Old Tech, New Life
It’s not a crime to want the latest phone, laptop, tablet, or gaming system. They are made to be bought, and therefore consumers ought to be able to enjoy them guilt-free. Yet Earth-friendly techies everywhere are concerned about what humanity’s endless appetite for electronics will do to a planet with rapidly dwindling resources and quickly piling mountains of refuse. With new reports of ecological damage rolling in every day, that’s hard to dispute.
Happily, the old iPhone doesn’t have to become landfill when you purchase the new one. Ditto with your laptops and games, batteries, circuit boards, computer towers … even that outdated Super Nintendo that you love but just don’t need any more. These days there are plenty of places that will take your old junk and refurbish it or scrap it for valuable parts. Here’s the good news: you can get paid for it too. Think of it as Cash For Clunkers, but for your electronic equipment.
Those who are looking for dough should try Gazelle or TechForward. The former will receive your used Apple products or smart phones and inspect them before sending you payment based on market value. The latter has a nifty payment rate based on a flat percentage which goes down over time: the longer it’s been since an item was purchased, the lower the value. If you’re looking to upgrade, do it within 6 months for 50% returns.
NextWorth and Glyde are also sites worth exploring, especially since Glyde allows you to buy as well. If none of these fit the bill, of course, Craigslist and eBay’s Instantsale are also reliable methods of getting cash for your old goods, provided they’re still in great condition.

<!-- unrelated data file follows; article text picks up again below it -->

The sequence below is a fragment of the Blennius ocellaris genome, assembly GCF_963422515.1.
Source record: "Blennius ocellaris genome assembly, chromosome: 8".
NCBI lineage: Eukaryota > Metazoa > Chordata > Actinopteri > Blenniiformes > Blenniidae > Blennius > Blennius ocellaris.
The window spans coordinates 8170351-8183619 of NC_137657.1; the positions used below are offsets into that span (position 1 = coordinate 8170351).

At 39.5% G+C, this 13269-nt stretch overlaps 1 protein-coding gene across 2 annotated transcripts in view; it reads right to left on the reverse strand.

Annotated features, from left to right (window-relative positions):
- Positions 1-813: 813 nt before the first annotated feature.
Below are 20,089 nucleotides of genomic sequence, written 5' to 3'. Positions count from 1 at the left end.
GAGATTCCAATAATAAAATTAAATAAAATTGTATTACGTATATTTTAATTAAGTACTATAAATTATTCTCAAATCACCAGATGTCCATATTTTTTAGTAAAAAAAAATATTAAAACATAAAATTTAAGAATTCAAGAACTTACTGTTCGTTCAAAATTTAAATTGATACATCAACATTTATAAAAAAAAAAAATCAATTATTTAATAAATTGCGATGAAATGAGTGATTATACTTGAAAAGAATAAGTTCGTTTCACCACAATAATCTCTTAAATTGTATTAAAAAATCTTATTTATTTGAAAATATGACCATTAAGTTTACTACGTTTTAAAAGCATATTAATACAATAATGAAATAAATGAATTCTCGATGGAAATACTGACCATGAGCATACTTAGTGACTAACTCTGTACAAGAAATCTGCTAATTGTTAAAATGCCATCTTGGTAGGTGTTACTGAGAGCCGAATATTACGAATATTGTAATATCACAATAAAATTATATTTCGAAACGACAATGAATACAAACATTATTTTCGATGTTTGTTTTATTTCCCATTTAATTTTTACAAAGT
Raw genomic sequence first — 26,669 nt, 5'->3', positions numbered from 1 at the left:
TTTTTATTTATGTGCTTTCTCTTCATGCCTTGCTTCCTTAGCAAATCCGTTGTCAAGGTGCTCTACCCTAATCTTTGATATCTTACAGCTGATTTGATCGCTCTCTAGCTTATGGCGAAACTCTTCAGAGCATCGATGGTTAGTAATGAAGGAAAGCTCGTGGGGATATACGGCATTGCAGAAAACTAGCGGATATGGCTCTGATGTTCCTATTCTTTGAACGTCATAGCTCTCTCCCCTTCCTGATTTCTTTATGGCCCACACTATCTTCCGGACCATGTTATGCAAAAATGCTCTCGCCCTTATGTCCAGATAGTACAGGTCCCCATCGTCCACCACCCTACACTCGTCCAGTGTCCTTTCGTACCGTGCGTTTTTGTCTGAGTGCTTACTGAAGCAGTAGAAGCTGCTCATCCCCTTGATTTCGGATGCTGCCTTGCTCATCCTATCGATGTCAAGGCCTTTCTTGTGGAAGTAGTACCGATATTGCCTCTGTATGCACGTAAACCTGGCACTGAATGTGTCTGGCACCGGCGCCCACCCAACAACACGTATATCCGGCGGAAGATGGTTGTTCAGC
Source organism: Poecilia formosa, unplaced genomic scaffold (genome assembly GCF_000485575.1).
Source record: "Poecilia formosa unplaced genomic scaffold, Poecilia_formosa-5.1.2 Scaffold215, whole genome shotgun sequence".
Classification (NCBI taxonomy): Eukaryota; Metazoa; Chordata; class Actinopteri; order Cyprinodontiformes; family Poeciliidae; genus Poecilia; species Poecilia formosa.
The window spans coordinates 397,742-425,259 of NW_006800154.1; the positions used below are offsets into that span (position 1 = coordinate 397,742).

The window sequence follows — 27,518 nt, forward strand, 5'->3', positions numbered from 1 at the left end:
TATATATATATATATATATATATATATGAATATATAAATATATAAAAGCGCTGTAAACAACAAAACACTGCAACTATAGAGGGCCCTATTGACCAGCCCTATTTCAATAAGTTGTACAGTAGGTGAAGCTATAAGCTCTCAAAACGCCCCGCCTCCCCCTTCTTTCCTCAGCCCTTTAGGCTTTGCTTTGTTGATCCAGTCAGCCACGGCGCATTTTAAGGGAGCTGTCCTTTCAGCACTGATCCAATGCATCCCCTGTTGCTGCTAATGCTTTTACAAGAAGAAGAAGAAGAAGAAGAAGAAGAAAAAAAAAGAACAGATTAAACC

If you’re not too concerned about the financial side, there are also plenty of places you can donate your old electronics to. GoodWill always accepts functional electronics, and BestBuy takes old cell phones, ink cartridges, and rechargeable batteries. Still can’t find what you’re looking for? Check sites like EcoSquid and Earth911 for general recycling help in your area.
Should it seem easier to just dump the old when it’s time for the new, don’t forget the environmental impacts. In addition to a wide variety of larger components, modern technology utilizes substances known as rare earth elements. Their name notwithstanding, rare earth elements are not so much rare as they are difficult and potentially hazardous to extract, so it’s best to conserve them.
One of the best ways to do that is to buy electronics that have lasting value in the first place. That way, when it’s time to replace them they will have good resale potential, and are more likely to be reused. Get on Amazon or eBay to price goods out ahead of time, or head to BuyBackWorld to see what your device is worth before trying to sell it (after which you can sell it to them if you want).
So next time you upgrade your phone plan or buy that sweet laptop you’ve had your eye on, first consider what to do with what you’ve already got. A little effort will ensure that the equipment stays out of landfills and oceans, gets a second life, and often is sold at a much lower price, making it affordable for needier individuals, schools, and the like. Best of all, with your strings cut in an environmentally friendly manner, you are free to head out and get that new laptop any time you want.